Tessa Hadley is, apparently, a New Yorker staple—six of ten of the stories in Bad Dreams were published first in the magazine (and Deborah Treisman is the first person Hadley thanks in her acknowledgements). If you like the New Yorker‘s aesthetic, I imagine you’ll like Bad Dreams. Enough said.
1. “An Abduction”: At times, the fusty Englishness of this story irritated me. But Hadley does capture a particular summer feeling; the desolate boredom and simultaneous awe that you can only ever feel during the dog days of a summer childhood. There’s also a moment in the story in which the protagonist enters an adult bedroom and encounters a duvet for the first time, embedding the image forever in her mind as the picture of “adult life”—who doesn’t have such bizarre pictures buried in their subconscious? 3 stars
- Question: Does happiness in adulthood blur memories of childhood?
- Note: I think I’m annoyed when a contemporary story erases the existence of technology.
2. “The Stain”: The writing is solid here, it just isn’t my taste. “The Stain” reads like assigned high school reading. 2 stars
3. “Deeds Not Words”: …was this a story? Or am I just clouded by my distaste for historical fiction? 1 star
4. “One Saturday Morning”: My problems with this story mirror my problems with all of the stories in this collection: solid, unimpeachable writing that nonetheless feels white and WASPy and workshopped to death. That said, I did like that Carrie (the protagonist) didn’t witness something untoward. Just as The Sixth Sense cannot be done in 2022, nor can Atonement. 2.5 stars
5. “Experience”: This story was one of my favorites in the collection, and I think it’s because it’s one of the few that’s told in first—it feels less fussy. And I liked the subversion—again, Hadley is great at this—of expectation. The reader expects sex, and it doesn’t happen, and that’s somehow more satisfying. 3.5 stars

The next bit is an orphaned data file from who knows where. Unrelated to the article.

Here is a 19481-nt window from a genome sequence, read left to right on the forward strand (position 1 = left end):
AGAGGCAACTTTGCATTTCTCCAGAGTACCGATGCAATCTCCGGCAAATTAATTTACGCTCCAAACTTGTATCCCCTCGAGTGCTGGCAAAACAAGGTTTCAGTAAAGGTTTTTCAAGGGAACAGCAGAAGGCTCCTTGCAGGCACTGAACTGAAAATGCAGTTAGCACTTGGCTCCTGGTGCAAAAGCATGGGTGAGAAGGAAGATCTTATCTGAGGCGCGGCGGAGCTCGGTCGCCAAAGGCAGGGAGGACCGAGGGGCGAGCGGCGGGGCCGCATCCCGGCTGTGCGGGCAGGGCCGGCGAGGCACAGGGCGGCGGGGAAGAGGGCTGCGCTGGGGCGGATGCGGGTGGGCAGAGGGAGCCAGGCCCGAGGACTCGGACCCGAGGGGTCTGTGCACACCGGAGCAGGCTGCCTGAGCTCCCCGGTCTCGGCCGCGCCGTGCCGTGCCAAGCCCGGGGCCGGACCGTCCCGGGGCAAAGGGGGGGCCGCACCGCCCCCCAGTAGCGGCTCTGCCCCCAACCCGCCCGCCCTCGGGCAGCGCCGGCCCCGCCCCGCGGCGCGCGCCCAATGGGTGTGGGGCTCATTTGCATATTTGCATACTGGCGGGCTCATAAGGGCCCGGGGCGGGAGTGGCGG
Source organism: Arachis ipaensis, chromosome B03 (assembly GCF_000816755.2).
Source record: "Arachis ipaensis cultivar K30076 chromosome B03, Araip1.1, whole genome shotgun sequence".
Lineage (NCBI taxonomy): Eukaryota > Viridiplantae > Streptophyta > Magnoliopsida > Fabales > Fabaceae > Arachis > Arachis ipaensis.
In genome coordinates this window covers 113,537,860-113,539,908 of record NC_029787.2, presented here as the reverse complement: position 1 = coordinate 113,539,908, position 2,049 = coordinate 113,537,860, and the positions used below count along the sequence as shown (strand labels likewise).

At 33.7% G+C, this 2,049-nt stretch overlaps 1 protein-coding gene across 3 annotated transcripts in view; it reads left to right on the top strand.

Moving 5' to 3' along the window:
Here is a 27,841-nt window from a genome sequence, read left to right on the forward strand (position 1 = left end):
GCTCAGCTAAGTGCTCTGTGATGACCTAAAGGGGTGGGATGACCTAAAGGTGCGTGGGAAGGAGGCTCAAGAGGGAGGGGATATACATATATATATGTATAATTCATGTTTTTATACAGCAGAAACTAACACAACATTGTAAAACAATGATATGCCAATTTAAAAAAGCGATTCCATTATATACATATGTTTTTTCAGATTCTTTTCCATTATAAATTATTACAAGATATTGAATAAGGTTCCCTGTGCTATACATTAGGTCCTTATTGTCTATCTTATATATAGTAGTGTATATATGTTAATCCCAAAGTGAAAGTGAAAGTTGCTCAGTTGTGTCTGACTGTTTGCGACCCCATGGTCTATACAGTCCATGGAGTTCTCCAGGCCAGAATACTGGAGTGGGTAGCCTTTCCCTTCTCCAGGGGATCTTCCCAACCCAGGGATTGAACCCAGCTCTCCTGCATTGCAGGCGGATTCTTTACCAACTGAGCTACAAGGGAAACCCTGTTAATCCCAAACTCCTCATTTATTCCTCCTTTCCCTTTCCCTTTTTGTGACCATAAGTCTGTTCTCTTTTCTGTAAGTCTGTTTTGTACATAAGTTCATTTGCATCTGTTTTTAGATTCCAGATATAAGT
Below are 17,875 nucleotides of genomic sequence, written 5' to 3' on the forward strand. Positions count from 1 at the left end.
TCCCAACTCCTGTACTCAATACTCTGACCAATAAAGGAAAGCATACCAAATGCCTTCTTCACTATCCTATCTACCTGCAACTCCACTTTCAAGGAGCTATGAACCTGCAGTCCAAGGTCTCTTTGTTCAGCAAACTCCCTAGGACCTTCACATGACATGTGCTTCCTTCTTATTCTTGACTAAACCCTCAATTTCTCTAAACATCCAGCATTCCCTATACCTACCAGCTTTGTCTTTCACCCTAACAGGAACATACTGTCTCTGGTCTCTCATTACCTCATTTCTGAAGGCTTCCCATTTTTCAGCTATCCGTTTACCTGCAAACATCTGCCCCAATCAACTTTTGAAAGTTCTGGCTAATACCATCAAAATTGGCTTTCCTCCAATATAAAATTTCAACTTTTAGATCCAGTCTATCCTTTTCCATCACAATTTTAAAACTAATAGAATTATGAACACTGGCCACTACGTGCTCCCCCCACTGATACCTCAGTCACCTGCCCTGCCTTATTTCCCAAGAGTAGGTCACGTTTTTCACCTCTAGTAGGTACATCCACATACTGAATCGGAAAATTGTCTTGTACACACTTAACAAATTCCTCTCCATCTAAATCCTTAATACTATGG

6. “Bad Dreams”: This story captures the small violences of domesticity, the way perceived wrongs can be stored and hidden; and it hints at how they might snowball …
I also appreciated the idea that reprieve can be found in altering your environment—if you’re not the same inside, it’s disconcerting that the world outside yourself looks unchanged. 3 stars
7. “Flight”: Another competent story competently told that just doesn’t spark much in me beyond objective recognition. 2 stars
- Note: I like that Hadley’s writing is rarely focused on men.
8. “Under the Sign of the Moon”: There seems to be a lot lurking beneath the surface of this story. That said, I have no idea what those things might be. I also felt there was a flatness of affect—maybe intentionally? To mirror the protagonist’s flattened sense of her life? 2.5 stars
9. “Her Share of Sorrow”: This story (especially the ending, which I detested) is as melodramatic as the novel the adolescent protagonist is writing. 1 star
10. “Silk Brocade”: This story is tied for my favorite of the collection. I especially liked how it zoomed out at the end, stripping the events of the story down to what, of course, they actually are: meaningless history (as all history is). 3.5 stars
- For some reason—the atmosphere or the tone or maybe just Thwaite Park—this story gave me strong Jane Austen vibes.
But liking people and even loving them seemed to me now like ways of keeping yourself safe, and I didn’t want to be safe. I wanted to cross the threshold and be initiated into real life. My innocence was a sign of something maimed and unfinished in me. (“Experience”)
Solitude’s like a drug … you use it. You can’t let it use you. (“Experience”)
Since her illness began, at least in the intervals when she felt well enough to read, she had immersed herself in books almost fanatically, trying not to leave open any chink in her consciousness through which she could be waylaid by awareness of her body or by fear or disgust. (“Under the Sign of the Moon”)